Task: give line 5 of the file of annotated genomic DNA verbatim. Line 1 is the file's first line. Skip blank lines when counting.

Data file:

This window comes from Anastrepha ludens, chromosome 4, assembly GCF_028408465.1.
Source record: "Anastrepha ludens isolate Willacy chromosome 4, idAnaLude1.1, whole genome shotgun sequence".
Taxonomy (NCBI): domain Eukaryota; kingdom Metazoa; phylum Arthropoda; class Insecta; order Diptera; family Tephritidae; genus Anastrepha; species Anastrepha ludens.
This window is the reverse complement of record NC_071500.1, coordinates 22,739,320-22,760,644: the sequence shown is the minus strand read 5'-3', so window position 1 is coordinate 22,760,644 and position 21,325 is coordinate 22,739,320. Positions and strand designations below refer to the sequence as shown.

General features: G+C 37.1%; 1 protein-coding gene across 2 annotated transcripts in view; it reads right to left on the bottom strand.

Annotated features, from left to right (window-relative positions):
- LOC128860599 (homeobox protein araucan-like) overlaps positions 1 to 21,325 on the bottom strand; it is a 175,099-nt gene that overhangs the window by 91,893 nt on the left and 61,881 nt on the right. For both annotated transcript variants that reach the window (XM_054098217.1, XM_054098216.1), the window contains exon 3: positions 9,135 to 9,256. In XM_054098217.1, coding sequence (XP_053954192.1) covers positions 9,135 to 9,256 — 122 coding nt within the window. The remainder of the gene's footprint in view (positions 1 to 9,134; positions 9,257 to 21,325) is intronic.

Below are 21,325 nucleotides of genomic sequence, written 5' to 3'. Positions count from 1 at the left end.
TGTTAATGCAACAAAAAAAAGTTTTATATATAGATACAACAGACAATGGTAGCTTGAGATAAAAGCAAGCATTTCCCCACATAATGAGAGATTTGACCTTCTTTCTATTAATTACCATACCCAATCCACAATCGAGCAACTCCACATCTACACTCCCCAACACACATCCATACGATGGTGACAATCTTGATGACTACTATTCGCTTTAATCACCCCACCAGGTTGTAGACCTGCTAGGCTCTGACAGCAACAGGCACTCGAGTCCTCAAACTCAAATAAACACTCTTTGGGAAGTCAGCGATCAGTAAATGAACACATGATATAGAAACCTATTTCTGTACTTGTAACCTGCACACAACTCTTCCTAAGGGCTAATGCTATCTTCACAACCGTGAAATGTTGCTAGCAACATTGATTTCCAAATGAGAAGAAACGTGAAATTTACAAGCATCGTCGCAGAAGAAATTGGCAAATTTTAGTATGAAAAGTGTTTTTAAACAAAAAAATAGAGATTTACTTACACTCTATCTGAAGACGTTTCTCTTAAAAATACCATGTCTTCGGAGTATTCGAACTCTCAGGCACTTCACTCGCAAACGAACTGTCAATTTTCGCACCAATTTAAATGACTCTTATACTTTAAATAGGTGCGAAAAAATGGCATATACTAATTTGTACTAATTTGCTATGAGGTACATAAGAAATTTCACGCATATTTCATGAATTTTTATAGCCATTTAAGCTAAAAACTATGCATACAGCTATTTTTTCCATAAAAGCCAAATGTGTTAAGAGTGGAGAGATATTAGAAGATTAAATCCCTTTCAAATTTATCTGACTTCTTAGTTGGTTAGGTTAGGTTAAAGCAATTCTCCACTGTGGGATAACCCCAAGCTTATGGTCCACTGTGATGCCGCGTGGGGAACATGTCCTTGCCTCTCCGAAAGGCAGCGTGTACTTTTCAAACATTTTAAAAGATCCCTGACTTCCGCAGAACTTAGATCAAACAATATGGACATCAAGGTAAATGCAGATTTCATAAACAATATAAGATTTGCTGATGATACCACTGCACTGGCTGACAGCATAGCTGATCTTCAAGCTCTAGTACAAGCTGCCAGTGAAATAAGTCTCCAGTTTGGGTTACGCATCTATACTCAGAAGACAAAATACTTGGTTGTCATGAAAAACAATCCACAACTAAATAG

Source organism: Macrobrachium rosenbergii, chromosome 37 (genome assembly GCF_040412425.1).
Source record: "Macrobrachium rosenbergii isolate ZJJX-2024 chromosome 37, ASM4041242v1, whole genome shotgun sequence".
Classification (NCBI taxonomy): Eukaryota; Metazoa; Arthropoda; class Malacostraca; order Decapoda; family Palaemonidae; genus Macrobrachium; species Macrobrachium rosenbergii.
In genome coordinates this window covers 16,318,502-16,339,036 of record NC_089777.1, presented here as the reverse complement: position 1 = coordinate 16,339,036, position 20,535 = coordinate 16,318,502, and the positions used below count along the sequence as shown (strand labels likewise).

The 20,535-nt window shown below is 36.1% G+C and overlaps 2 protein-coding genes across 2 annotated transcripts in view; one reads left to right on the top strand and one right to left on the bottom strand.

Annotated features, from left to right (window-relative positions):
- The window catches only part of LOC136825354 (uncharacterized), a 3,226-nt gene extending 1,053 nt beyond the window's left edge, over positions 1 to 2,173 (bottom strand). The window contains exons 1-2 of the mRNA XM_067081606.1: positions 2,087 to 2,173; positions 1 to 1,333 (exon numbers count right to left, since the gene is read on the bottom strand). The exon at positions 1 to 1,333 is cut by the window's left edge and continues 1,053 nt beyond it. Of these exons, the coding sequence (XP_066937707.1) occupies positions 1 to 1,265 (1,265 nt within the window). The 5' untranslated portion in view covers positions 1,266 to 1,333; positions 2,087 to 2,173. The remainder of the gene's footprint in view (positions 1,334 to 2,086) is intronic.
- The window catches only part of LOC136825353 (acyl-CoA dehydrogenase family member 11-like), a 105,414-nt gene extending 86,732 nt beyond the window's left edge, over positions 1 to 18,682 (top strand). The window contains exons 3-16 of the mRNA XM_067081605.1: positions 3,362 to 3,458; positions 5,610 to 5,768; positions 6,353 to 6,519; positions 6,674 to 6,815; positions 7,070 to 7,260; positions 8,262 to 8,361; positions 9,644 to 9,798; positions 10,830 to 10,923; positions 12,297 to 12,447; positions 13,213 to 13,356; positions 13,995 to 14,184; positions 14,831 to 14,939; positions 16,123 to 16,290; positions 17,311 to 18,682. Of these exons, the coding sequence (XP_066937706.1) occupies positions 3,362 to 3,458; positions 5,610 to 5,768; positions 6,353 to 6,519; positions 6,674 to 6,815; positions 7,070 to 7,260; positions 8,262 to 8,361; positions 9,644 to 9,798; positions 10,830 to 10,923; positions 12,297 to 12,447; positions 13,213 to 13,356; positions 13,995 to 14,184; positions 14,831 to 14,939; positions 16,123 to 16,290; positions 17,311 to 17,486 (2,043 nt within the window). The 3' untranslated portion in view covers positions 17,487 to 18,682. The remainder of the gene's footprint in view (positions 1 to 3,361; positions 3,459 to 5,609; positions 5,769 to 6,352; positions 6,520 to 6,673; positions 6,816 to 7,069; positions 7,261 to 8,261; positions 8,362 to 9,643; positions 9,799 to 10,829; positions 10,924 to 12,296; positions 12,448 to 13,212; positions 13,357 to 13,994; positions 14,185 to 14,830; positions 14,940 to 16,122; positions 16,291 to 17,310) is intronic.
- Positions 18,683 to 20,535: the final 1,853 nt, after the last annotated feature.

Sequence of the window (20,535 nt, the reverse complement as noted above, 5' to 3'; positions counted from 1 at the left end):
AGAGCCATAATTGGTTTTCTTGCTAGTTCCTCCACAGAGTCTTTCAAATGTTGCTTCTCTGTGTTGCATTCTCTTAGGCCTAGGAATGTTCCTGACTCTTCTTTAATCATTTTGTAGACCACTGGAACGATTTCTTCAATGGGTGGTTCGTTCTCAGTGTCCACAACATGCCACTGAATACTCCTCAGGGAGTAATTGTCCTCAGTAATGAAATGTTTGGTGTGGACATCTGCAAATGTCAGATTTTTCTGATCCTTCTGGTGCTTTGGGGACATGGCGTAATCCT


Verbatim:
General features: G+C 37.1%; 1 protein-coding gene across 2 annotated transcripts in view; it reads right to left on the bottom strand.